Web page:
SpyCloud Compass identifies infected devices that access critical workforce applications

SpyCloud Launched Compass, a transformational solution to help organizations detect and respond to the initial precursors to ransomware attacks.

SpyCloud compass

Compass provides conclusive proof that data stolen through malware infections is in the hands of cybercriminals and provides a comprehensive incident response approach to malware-infected devices, known as post-infection remediation.

Application credentials and cookies stolen from infected employees’ and contractors’ machines are often used by ransomware operators and initial access brokers (IABs) to identify targets and infiltrate corporate networks undetected.

As remote workers and contractors increasingly blur the lines between managed and unmanaged device use, malware infections on employee-owned systems enable cybercriminals to bypass traditional ransomware protection solutions, including endpoint protection. Every time an employee signs into work on an infected device, bad actors have an easy path to workforce applications used for single sign-on (SSO) authentication, remote access gateways, virtual private networks, code repositories, accounting applications, and other critical business systems. .

In the 2022 SpyCloud Ransomware Defense Report, 87% of organizations surveyed raised concerns about information-penetrating malware on unmonitored devices creating entry points for ransomware. Even with this concern, most companies allow employees to access company applications on unmanaged personal devices, and rely on vendors and contractors with BYOD policies or lax controls on managed devices, which expands the attack’s scope for adversaries to take advantage of.

Security Operations Center (SOC) teams can use SpyCloud Compass to determine when devices, applications, and users are compromised by malware, even if the infected device or business application is outside of the company’s supervision. Incident responders can visualize the scope of each threat at a glance, and quickly see all the necessary details needed for remediation. This reduces the legal work of investigating the potential impact of a compromised device, enabling them to quickly move from detection to response.

With post-infection remediation, a comprehensive approach to handling malware infections, security professionals now have a series of steps they can include in traditional incident response playbooks to appropriately mitigate the chances of ransomware and other cyberattacks by resetting application credentials. and revoke session cookies that have been hijacked by malware infostealer.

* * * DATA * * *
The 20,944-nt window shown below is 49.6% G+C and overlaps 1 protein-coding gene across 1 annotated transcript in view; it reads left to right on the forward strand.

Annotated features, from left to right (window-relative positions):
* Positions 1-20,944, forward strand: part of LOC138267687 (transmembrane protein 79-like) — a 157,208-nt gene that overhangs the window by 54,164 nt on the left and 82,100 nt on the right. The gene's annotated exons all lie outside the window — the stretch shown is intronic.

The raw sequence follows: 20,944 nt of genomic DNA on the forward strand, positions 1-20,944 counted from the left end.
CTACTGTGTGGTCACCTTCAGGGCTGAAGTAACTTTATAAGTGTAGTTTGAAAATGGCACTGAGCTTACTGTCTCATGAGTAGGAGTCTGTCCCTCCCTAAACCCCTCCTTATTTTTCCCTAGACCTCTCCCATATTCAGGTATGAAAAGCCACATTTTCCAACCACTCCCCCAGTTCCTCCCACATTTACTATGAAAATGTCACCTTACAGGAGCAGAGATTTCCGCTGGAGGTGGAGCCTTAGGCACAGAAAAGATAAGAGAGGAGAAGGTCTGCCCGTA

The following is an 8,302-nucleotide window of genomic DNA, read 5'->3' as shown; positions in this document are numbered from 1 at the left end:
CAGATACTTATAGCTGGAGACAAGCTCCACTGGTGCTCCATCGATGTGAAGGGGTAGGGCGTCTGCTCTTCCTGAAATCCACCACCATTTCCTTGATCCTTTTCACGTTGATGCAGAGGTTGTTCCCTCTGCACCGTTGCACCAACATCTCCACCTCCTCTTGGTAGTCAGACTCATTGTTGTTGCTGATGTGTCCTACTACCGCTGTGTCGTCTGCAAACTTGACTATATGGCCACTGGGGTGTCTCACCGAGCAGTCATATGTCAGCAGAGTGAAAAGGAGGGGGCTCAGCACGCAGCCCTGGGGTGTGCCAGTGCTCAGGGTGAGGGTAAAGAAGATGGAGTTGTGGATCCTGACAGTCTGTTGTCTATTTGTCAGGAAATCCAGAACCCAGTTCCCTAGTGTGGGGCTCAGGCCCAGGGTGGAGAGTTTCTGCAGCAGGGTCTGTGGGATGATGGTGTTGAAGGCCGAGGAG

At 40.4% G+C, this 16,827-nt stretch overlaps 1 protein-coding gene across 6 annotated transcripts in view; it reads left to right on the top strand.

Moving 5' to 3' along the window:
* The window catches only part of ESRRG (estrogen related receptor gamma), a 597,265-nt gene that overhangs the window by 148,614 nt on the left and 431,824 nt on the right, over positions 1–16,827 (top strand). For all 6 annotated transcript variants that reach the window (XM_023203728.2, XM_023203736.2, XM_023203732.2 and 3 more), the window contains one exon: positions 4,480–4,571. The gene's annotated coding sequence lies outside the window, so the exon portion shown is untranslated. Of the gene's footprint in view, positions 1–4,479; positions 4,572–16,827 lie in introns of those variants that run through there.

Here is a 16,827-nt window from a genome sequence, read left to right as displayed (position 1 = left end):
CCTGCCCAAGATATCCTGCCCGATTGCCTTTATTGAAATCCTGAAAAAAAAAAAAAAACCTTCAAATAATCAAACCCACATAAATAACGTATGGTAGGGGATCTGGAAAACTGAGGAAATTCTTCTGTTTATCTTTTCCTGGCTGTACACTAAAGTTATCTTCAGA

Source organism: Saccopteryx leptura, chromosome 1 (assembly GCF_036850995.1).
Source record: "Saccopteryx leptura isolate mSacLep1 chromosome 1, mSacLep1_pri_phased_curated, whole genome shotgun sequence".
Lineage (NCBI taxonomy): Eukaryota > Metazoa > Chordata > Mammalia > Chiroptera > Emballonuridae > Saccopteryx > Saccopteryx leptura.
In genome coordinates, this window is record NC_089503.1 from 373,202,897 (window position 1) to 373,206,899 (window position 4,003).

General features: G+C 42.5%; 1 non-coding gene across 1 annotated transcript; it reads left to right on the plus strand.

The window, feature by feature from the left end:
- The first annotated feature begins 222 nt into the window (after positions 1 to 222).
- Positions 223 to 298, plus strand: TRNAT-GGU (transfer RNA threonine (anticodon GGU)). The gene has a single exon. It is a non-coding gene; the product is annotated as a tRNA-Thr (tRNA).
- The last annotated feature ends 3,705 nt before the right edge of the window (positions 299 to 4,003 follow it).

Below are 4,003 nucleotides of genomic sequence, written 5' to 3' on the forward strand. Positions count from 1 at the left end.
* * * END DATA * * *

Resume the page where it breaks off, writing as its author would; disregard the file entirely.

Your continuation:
“Once malware compromises a piece of data, not only does that data disappear — but many companies fail to recognize the long-term importance of their ransomware risks,” he said. Ted Ross, CEO of SpyCloud. “Compass is designed to solve this problem. It reduces enterprise vulnerability by arming the security team with knowledge of which infected devices are accessing critical workforce applications. Without addressing these vulnerabilities, the door is open for attackers to access, steal, encrypt, and even wipe corporate data.”

A stand-alone SpyCloud solution with the ability to support post-infection recovery and prevent cybercriminals from launching a full-blown cyberattack. Based on the information cybercriminals have gained from the compromised malware infection, security teams can now properly address the compromised entry points – dramatically shortening the period of exposure to ransomware.

“The post-infection remediation process is often overlooked when it comes to malware remediation,” said Ross. “Wiping the infection from the device may break contact with the criminal, but it does not address authentication and access to data they have already stolen. Post-infection remediation is now a requirement for organizations looking to address vulnerabilities in their ransomware prevention framework.”

SpyCloud Compass enables organizations to:

  • Reduce ransomware risk by identifying hard-to-detect malware infections that provide bad actors with entry points
  • Identify threats outside the company’s control, such as personal devices infected with employee and vendor malware that were used to access workforce applications
  • Shorten incident response times when investigating the potential impact of an infected device
  • Reduce long-term malware risks by taking incident response beyond standard device remediation
  • Highlight hacked and previously unseen assets including credentials and cookies for third party applications such as SSO, VPN, CRM, etc.
  • Focus on high-priority threats based on specific indicators of malware-infected devices and exposed applications on corporate networks

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